plete outfits furnished without any extra charge.
Samples of sewing, descriptive circulars containing
/terms, testimonials, engravings, &c., sent free.
BROOKS SEWING MACHINE CO..
No.j 1329 Broadway,
DUNLAP, J. P., Attorney at Law. Office in
.■the Court-house, Beaver, Pa. All legal busi
ncsspromptly attended to. • mya’TO-ly
IjURVIS J. H.,dealeriu FancyDryGooda,
I, Choice Groceries, and Notion#.-- (Specialty-
Tea and Sugar,} Flour, Peed; and Wooden-ware,
corner of Third and'BulEalo streets, Beaver, Pa.
MoNUTT, J)n. 4. s., Phtsiciab AHB StmOSOM.
Special attention paid to treatment ol Pe
maie Diseased.,Residence and office on Third
street, a few doors west of the Court-House.
ALUBON THOS.r dealer hr Dry Goodsana
1 Groceries;coriHdrdandElkstB~ r )y»7U
TTfTYNN-A-dealer In Dry Goods and Groceries.
-■? W Alao CivU Engineer and Land Surveyor,
OLARKJ. 8., dealer in. Groceries wyerovis
lons. Third street. , W
SNITGERB. 4k CO., dealer in Groceries and Pro
visions, Third street.
ANDKIfiSSEN~HUGO, dealer in Drugs and Med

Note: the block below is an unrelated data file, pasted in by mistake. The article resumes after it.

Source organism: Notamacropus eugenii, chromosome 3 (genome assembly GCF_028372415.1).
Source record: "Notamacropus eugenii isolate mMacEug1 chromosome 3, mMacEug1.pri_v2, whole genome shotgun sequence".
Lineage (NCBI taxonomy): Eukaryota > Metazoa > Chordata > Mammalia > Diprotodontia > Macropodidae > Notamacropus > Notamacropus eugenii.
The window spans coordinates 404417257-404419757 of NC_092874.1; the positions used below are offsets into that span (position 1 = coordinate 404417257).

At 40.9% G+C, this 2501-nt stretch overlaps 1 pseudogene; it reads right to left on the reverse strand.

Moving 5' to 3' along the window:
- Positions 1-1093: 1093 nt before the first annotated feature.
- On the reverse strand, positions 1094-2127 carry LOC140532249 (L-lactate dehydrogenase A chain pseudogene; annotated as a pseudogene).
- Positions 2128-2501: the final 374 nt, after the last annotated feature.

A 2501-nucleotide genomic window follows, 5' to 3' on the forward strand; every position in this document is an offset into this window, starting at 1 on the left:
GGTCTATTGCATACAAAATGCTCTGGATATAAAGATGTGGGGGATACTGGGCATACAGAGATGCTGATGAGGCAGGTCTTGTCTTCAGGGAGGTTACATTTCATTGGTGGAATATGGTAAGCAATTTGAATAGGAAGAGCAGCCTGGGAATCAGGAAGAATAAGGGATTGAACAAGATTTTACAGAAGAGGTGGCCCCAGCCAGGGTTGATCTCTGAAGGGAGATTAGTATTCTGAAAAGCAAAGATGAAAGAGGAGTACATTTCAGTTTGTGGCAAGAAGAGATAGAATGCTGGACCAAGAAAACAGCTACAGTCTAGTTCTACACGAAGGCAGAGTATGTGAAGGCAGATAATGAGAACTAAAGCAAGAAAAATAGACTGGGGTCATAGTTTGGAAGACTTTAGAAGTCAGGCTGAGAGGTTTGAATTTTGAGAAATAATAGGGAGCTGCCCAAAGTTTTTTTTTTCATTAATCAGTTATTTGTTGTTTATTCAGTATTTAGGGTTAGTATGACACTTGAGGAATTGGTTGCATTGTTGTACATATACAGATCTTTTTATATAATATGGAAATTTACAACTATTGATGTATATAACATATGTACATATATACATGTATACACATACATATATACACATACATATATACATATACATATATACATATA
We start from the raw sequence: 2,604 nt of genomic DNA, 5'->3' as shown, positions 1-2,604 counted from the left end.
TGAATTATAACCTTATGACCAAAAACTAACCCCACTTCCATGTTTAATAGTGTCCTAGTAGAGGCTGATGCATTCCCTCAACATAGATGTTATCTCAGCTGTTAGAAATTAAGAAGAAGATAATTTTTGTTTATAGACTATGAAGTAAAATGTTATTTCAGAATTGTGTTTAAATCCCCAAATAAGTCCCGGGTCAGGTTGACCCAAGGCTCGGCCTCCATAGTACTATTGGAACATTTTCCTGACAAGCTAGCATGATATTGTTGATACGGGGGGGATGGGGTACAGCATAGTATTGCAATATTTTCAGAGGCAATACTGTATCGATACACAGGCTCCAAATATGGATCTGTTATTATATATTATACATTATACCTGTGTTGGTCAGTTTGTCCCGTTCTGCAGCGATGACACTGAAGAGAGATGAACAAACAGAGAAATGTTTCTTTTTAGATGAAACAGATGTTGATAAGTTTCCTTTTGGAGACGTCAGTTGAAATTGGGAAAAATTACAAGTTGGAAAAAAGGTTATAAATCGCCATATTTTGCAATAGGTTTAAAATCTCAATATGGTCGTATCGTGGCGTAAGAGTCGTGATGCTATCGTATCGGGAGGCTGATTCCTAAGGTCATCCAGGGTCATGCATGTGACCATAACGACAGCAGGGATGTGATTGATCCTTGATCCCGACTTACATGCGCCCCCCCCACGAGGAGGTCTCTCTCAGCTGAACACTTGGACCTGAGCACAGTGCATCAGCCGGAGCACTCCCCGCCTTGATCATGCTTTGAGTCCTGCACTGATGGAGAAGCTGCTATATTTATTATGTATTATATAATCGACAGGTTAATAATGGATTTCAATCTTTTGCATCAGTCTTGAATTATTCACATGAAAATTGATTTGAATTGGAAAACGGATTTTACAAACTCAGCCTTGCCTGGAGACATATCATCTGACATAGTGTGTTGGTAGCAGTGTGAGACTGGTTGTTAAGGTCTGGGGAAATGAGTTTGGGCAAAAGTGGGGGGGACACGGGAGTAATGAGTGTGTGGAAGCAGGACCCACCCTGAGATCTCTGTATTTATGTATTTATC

. Iclnes, Bdst. See advertisement.
MOORE J., dealer in Drags and Medicines,
Third street. jyaa’.O
THALLON ROBERT, manufacturer and dealer in
X BootsandShoes.Thlrdstreet. ' Jya9 70
MKBTZ H., manufacturer and dealer In Boots
and Shoes, Third street. jpM'TO
WALTER P., Baker and ConfecUoner, north
east corner of the Diamond. jy2910
* NSHUTZ 6. R., dealer in Tin, Copper and
4- Sheet Iron Ware. Third street. jy29 70
McKINNEY D., M, D., Physician and Surgeon;
Office on Third street, opposite The Radical
KUHN E. P.. Attorney and Counsellor at Law
Office on Third street. jy29’9o
B. BICE. FRANK WILSON. H. B. KOORE.
HICE, WILSON & MOORE, Attorneys at Law
Office: Rear of the-Court-house,
BOYD J. M. & CO., NUHnery, Dressmaking, and
Children's Clothing, opposite Hurst’s, Bridge
water, Pa. aprl9-~2
LEVIS JOHN C„ M. D., Surgeon and Physician.
Office, daring the day, corner Bridge and Wa
ter streets: at night at his residence on Water
YOUNG J. Q., Baker and Confectioner, Market
street. Bread and Rusk delivered. if de
HURST a. C., dealer in Dry Goods. Hats and
Capa, Carpets, Oil Cloths and Trimmings.
Bridge street. Jy29’7o
and (foqnsware, Bridge street. Jy29'7o
MULHEIM 8., dealer in Carpets, Oil Cloths and
Variety Goods, Bridge street. jy29'7o
PORTER JAMES, dealer in Tin, Copper and
Sheet Iron Ware, and Iron Cistern Pumps.
Bridge street. jy29]7o
BLATTNER C., manufacturer and dealer in
Boots. Shoes.&c.. Bridge street. ano29-ly
DONCASTER HOUSE, opposite Railroad Sta